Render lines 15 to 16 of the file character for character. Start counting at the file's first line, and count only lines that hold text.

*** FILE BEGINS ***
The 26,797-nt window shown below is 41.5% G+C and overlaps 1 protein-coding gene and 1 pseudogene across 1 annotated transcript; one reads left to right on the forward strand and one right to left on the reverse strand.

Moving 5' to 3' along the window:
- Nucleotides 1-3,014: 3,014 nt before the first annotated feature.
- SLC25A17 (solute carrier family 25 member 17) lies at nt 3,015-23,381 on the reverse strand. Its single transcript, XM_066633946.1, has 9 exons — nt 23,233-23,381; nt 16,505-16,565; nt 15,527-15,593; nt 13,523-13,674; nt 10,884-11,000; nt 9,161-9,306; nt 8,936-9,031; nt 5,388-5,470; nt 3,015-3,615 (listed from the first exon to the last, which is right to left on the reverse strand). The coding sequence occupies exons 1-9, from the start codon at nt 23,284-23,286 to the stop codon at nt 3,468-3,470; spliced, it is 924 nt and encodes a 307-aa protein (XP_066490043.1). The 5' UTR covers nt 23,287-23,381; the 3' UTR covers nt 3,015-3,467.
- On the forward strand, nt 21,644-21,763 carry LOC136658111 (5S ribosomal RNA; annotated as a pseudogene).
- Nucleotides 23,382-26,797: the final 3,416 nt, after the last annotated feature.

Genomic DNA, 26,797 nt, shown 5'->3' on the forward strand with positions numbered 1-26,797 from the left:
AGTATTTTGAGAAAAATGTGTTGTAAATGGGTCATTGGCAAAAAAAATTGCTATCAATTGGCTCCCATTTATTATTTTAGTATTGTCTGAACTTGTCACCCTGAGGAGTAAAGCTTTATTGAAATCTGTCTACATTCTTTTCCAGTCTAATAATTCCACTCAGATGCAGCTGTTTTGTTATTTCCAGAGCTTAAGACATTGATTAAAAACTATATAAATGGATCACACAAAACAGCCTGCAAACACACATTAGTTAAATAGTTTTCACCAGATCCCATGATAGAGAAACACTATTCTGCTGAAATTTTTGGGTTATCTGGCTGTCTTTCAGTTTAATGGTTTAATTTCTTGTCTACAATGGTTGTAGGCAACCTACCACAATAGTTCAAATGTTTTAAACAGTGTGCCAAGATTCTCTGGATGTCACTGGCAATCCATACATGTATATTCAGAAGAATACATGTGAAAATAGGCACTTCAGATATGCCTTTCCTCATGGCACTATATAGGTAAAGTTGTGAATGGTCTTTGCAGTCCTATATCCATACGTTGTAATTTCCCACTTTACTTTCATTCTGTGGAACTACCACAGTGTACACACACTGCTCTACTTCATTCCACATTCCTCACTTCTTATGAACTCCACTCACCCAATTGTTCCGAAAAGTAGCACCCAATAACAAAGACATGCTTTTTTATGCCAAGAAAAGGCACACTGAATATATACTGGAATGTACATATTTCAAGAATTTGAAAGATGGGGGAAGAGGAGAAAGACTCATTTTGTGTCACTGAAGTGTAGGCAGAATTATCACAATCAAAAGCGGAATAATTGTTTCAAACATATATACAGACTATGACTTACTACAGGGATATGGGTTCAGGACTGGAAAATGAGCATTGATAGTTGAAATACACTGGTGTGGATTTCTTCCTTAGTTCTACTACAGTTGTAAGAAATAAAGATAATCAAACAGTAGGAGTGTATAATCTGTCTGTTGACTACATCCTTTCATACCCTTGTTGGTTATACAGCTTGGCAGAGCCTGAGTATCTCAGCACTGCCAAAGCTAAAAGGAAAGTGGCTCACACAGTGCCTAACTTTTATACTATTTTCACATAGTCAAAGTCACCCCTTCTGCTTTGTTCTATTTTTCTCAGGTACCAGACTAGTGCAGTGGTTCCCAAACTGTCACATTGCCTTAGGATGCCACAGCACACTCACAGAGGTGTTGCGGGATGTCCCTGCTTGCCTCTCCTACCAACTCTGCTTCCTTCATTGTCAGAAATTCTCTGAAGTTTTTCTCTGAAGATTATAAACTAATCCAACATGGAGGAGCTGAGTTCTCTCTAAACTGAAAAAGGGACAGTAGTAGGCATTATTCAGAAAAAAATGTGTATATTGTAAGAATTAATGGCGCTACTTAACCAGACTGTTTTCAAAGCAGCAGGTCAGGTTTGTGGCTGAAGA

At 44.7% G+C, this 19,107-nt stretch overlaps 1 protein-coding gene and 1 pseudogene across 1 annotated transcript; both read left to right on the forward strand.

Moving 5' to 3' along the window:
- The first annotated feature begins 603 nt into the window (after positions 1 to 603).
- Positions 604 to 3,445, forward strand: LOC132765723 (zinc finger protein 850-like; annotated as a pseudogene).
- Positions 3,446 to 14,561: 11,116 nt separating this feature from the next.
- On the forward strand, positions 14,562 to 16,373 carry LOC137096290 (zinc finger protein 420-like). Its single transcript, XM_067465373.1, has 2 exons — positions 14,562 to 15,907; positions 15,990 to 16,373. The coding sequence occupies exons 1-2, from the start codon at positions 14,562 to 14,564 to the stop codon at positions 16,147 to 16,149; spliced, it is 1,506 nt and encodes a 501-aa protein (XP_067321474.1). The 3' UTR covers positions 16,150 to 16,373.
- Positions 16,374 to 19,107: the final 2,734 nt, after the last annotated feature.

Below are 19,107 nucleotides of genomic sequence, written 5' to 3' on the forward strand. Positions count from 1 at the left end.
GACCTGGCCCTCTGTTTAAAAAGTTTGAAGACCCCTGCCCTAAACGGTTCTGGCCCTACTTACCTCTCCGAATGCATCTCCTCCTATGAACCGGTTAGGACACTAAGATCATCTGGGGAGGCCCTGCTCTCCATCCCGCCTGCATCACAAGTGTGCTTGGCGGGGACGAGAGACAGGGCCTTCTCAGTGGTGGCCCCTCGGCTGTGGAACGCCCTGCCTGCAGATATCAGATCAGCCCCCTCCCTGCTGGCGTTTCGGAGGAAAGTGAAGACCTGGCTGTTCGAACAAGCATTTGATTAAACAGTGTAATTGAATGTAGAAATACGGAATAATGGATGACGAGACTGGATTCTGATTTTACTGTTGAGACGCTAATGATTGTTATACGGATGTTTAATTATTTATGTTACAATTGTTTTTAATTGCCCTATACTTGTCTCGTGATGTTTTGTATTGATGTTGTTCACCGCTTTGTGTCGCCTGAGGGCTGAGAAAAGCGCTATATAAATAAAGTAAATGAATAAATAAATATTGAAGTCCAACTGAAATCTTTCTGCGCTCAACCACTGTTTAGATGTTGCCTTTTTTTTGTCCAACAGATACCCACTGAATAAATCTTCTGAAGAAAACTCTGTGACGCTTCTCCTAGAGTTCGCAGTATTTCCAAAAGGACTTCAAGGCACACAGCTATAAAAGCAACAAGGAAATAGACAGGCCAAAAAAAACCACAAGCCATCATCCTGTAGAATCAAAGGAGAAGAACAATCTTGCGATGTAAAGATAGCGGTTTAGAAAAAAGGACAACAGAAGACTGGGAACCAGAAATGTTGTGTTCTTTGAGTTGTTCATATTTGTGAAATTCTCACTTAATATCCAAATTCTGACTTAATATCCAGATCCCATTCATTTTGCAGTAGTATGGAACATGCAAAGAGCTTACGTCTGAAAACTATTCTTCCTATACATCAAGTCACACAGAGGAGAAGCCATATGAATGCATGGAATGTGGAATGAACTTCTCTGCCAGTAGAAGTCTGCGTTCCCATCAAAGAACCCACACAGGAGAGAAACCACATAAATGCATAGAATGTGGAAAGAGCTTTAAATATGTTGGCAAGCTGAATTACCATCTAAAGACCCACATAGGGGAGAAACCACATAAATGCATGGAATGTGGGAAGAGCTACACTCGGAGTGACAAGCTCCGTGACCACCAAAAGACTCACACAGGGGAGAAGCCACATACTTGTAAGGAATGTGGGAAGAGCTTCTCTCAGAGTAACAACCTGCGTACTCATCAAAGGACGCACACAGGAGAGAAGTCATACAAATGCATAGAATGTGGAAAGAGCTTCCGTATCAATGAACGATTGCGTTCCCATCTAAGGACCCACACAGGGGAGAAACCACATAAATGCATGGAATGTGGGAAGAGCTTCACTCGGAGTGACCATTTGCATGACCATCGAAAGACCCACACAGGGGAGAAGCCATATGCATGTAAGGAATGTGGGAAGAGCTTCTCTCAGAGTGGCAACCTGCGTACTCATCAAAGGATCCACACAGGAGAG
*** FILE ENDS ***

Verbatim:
- Positions 16,374 to 19,107: the final 2,734 nt, after the last annotated feature.

Below are 19,107 nucleotides of genomic sequence, written 5' to 3' on the forward strand. Positions count from 1 at the left end.